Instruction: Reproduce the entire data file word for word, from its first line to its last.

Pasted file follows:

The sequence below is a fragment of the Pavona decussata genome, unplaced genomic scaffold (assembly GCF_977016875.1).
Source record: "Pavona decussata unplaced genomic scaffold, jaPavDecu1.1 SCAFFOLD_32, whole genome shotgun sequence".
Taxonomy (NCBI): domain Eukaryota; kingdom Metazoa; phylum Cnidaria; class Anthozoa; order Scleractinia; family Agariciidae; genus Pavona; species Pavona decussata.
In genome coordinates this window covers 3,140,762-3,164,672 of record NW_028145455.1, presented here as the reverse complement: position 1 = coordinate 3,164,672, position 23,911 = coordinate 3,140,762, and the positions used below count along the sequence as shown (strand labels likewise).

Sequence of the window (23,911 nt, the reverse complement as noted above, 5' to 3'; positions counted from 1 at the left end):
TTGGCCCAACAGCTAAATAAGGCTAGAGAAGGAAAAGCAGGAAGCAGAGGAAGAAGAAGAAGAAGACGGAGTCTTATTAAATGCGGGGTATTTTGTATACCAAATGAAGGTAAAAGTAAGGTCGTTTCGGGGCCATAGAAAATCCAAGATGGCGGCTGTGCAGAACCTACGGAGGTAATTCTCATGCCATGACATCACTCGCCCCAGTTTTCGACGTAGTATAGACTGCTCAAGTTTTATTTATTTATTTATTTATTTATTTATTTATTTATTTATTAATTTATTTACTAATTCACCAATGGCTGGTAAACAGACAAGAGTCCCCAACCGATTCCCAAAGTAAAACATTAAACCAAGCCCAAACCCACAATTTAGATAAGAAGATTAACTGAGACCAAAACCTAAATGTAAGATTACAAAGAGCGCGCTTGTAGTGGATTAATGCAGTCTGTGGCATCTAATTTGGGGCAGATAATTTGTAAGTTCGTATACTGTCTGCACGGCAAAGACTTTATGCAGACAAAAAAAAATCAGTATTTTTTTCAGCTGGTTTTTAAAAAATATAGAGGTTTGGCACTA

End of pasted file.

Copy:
The sequence below is a fragment of the Pavona decussata genome, unplaced genomic scaffold (assembly GCF_977016875.1).
Source record: "Pavona decussata unplaced genomic scaffold, jaPavDecu1.1 SCAFFOLD_32, whole genome shotgun sequence".
Taxonomy (NCBI): domain Eukaryota; kingdom Metazoa; phylum Cnidaria; class Anthozoa; order Scleractinia; family Agariciidae; genus Pavona; species Pavona decussata.
In genome coordinates this window covers 3,140,762-3,164,672 of record NW_028145455.1, presented here as the reverse complement: position 1 = coordinate 3,164,672, position 23,911 = coordinate 3,140,762, and the positions used below count along the sequence as shown (strand labels likewise).

Sequence of the window (23,911 nt, the reverse complement as noted above, 5' to 3'; positions counted from 1 at the left end):
TTGGCCCAACAGCTAAATAAGGCTAGAGAAGGAAAAGCAGGAAGCAGAGGAAGAAGAAGAAGAAGACGGAGTCTTATTAAATGCGGGGTATTTTGTATACCAAATGAAGGTAAAAGTAAGGTCGTTTCGGGGCCATAGAAAATCCAAGATGGCGGCTGTGCAGAACCTACGGAGGTAATTCTCATGCCATGACATCACTCGCCCCAGTTTTCGACGTAGTATAGACTGCTCAAGTTTTATTTATTTATTTATTTATTTATTTATTTATTTATTTATTAATTTATTTACTAATTCACCAATGGCTGGTAAACAGACAAGAGTCCCCAACCGATTCCCAAAGTAAAACATTAAACCAAGCCCAAACCCACAATTTAGATAAGAAGATTAACTGAGACCAAAACCTAAATGTAAGATTACAAAGAGCGCGCTTGTAGTGGATTAATGCAGTCTGTGGCATCTAATTTGGGGCAGATAATTTGTAAGTTCGTATACTGTCTGCACGGCAAAGACTTTATGCAGACAAAAAAAAATCAGTATTTTTTTCAGCTGGTTTTTAAAAAATATAGAGGTTTGGCACTA